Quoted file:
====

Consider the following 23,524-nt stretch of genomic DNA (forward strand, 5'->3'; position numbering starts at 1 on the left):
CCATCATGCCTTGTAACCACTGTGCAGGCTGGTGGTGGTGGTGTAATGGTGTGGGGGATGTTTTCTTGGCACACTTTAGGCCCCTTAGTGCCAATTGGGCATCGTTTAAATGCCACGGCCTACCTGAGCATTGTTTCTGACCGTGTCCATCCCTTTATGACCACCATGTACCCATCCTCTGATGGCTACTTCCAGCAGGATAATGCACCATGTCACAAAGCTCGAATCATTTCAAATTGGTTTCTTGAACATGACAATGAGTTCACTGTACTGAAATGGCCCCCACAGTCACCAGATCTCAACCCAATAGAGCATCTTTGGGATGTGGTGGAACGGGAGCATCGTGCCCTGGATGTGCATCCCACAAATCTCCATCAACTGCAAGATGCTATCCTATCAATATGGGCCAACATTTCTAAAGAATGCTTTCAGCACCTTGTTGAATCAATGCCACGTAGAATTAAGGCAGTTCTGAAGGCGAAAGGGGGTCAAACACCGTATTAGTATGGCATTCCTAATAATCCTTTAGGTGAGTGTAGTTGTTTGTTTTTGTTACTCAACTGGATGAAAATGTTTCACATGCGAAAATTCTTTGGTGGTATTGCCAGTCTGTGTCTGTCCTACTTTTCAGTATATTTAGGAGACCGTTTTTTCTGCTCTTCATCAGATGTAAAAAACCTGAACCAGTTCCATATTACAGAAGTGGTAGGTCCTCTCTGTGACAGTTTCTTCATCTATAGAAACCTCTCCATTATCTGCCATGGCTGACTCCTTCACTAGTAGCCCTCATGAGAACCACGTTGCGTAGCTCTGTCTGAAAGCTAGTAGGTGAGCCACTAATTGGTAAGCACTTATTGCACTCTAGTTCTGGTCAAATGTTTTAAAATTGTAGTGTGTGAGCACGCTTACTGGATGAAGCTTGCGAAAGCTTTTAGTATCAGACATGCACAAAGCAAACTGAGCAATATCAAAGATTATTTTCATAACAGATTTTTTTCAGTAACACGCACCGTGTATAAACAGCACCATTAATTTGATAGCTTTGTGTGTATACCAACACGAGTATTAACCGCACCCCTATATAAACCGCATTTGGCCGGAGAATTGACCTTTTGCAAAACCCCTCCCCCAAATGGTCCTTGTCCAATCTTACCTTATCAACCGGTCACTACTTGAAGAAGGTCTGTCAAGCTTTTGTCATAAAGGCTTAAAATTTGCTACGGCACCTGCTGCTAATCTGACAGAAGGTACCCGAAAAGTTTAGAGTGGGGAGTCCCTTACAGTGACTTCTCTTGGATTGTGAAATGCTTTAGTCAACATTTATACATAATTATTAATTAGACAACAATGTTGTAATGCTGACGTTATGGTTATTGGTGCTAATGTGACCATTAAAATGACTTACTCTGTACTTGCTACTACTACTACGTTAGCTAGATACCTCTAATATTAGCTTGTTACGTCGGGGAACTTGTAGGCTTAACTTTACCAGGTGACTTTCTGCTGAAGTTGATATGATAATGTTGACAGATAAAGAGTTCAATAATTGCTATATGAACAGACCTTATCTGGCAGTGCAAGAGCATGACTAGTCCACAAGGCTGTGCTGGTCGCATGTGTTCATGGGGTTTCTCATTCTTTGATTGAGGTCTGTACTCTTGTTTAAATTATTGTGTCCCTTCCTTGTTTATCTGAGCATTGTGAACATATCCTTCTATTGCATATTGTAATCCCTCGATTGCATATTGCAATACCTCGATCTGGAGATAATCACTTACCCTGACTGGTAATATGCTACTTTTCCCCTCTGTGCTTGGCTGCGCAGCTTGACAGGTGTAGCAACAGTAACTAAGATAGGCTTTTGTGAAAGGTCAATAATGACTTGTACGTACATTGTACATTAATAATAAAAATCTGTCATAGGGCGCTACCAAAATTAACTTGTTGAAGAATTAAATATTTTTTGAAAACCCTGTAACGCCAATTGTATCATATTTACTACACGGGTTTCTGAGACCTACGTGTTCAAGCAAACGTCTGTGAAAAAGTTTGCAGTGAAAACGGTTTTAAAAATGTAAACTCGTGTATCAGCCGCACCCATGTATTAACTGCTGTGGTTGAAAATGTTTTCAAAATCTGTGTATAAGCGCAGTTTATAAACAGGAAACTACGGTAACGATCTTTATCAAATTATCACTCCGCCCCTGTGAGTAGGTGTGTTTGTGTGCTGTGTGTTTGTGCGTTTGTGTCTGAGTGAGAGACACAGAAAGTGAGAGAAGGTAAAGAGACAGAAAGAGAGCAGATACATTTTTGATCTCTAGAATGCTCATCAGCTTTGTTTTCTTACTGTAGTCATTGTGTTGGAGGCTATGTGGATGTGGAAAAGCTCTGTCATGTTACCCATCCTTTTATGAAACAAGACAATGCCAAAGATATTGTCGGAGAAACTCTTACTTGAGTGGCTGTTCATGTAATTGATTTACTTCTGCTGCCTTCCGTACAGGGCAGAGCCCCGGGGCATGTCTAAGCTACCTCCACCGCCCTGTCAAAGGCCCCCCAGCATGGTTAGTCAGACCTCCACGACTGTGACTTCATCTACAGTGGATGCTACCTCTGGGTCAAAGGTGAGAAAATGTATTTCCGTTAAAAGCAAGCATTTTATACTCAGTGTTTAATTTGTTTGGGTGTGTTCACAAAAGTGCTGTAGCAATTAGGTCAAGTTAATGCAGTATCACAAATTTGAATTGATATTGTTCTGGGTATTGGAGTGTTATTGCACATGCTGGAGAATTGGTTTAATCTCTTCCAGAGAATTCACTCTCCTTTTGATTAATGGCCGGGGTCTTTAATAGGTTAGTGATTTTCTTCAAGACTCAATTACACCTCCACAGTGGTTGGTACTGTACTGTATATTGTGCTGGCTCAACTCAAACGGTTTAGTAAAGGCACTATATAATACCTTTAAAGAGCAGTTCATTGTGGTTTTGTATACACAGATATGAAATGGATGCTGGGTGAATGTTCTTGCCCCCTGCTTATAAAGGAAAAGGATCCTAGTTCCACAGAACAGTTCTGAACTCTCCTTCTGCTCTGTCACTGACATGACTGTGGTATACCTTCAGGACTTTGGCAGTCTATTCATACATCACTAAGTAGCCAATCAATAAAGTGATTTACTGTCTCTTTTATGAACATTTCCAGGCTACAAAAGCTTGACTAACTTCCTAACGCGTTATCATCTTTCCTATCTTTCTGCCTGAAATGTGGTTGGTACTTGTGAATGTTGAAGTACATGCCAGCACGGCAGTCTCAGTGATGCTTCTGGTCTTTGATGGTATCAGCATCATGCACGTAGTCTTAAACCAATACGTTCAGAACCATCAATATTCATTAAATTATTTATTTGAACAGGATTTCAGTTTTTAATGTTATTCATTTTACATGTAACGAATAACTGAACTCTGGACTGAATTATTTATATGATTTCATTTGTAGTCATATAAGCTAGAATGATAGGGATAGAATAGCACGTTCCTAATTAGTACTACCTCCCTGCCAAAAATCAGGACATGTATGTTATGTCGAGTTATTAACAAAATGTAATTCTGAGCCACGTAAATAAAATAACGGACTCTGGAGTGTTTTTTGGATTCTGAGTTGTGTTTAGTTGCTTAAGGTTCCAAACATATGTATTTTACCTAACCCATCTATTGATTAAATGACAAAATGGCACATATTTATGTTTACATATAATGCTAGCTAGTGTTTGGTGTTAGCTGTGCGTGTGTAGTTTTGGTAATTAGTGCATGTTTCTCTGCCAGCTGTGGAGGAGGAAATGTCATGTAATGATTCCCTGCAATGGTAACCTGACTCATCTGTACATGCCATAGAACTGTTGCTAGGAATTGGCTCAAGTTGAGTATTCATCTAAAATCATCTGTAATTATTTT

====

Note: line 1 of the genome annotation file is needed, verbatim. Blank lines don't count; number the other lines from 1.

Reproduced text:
Consider the following 23,524-nt stretch of genomic DNA (forward strand, 5'->3'; position numbering starts at 1 on the left):